And winds austere and pure.

"Be it granted me to behold you again in dying,
Hills of home! and to hear again the call -
Hear about the graves of the martyrs the pee-weet crying,
And hear no more at all."

Mr Hammerton prints HOWES instead of HOMES, which I have italicised
above. And I may note, though it does not affect the poetry, if it
does a little affect the natural history, that the PEE-WEETS and
the whaups are not the same - the one is the curlew, and the other
is the lapwing - the one most frequenting wild, heathery or peaty
moorland, and the other pasture or even ploughed land - so that it
is a great pity for unity and simplicity alike that Stevenson did
not repeat the "whaup," but wrote rather as though pee-weet or pee-
weets were the same as whaups - the common call of the one is KER-
LEE, KER-LEE, and of the other PEE-WEET, PEE-WEET, hence its common

It is a pity, too, that Mr Hammerton has no records of some
portions of the life at Davos Platz. Not only was Stevenson ill
there in April 1892, but his wife collapsed, and the tender concern
for her made havoc with some details of his literary work. It is
good to know this. Such errata or omissions throw a finer light on
his character than controlling perfection would do. Ah, I remember
how my old friend W. B. Rands ("Matthew Browne" and "Henry
Holbeach") was wont to declare that were men perfect they would be
isolated, if not idiotic, that we are united to each other by our
defects - that even physical beauty would be dead like later Greek
statues, were these not departures from the perfect lines. The
letter given by me at p. 28 transfigures in its light, some of his
work at that time.

And then what an opportunity, we deeply regret to say, Mr Hammerton
wholly missed, when he passed over without due explanation or
commentary that most significant pamphlet - the ADDRESS TO THE
SCOTTISH CLERGY. If Mr Hammerton had but duly and closely studied
that and its bearings and suggestions in many directions, then he
would have written such a chapter for true enlightenment and for
interest as exactly his book - attractive though it is in much -
yet specially lacks. It is to be hoped that Mr Sidney Colvin will
not once more miss the chance which is thus still left open to him
to perfect his LIFE OF STEVENSON, and make it more interpretive
than anything yet published. If he does this, then, a dreadful
LACUNA in the EDINBURGH EDITION will also be supplied.

Carefully reading over again Mr Arthur Symons' STUDIES IN TWO
LITERATURES - published some years ago - I have come across
instances of apparent contradiction which, so far as I can see, he
does not critically altogether reconcile, despite his ingenuity and
great charm of style. One relates to Thoreau, who, while still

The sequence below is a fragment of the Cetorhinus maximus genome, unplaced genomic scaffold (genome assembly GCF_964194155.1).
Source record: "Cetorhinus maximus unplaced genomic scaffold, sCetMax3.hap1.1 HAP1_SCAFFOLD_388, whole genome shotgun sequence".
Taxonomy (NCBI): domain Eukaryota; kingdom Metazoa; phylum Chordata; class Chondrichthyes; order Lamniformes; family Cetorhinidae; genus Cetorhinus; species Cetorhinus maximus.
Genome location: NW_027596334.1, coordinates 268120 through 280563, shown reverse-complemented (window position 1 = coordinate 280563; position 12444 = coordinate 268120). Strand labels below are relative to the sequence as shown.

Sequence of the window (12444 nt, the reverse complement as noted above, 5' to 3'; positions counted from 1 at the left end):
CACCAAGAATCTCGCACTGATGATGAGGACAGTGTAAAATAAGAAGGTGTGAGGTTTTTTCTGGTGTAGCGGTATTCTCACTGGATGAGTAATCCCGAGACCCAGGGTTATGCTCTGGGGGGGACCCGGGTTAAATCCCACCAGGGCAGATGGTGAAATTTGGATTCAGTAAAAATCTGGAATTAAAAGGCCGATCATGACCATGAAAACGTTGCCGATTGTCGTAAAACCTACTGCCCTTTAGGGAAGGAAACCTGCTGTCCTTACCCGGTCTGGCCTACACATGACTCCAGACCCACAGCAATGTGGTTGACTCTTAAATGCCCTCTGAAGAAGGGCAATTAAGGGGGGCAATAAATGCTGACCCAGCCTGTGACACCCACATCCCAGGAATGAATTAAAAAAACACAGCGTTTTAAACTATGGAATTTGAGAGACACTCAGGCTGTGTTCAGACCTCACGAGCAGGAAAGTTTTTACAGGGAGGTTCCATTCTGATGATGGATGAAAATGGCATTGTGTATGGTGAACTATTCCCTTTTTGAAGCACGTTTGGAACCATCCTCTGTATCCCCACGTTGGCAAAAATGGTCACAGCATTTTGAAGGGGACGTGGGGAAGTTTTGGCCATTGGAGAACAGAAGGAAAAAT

"sturdy" as Emerson says, "and like an elm tree," as his sister
Sophia says, showed exactly the same love of nature and power of
interpreting her as he did after in his later comparatively short
period of "invalidity," while Mr Symons says his view of Nature
absolutely was that of the invalid, classing him unqualifiedly with
Jefferies and Stevenson, as invalid. Thoreau's mark even in the
short later period of "invalidity" was complete and robust
independence and triumph over it - a thing which I have no doubt
wholly captivated Stevenson, as scarce anything else would have
done, as a victory in the exact ROLE he himself was most ambitious
to fill. For did not he too wrestle well with the "wolverine" he
carried on his back - in this like Addington Symonds and Alexander
Pope? Surely I cannot be wrong here to reinforce my statement by a
passage from a letter written by Sophia Thoreau to her good friend
Daniel Ricketson, after her brother's death, the more that R. L.
Stevenson would have greatly exulted too in its cheery and
invincible stoicism:

"Profound joy mingles with my grief. I feel as if something very
beautiful had happened - not death; although Henry is with us no
longer, yet the memory of his sweet and virtuous soul must ever
cheer and comfort me. My heart is filled with praise to God for
the gift of such a brother, and may I never distrust the love and
wisdom of Him who made him and who has now called him to labour in
more glorious fields than earth affords. You ask for some
particulars relating to Henry's illness. I feel like saying that
Henry was never affected, never reached by it. I never before saw
such a manifestation of the power of spirit over matter. Very
often I heard him tell his visitors that he enjoyed existence as
well as ever. The thought of death, he said, did not trouble him.
His thoughts had entertained him all his life and did still.... He
considered occupation as necessary for the sick as for those in
health, and accomplished a vast amount of labour in those last few

A rare "invalidity" this - a little confusing easy classifications.
I think Stevenson would have felt and said that brother and sister
were well worthy of each other; and that the sister was almost as
grand and cheery a stoic, with no literary profession of it, as was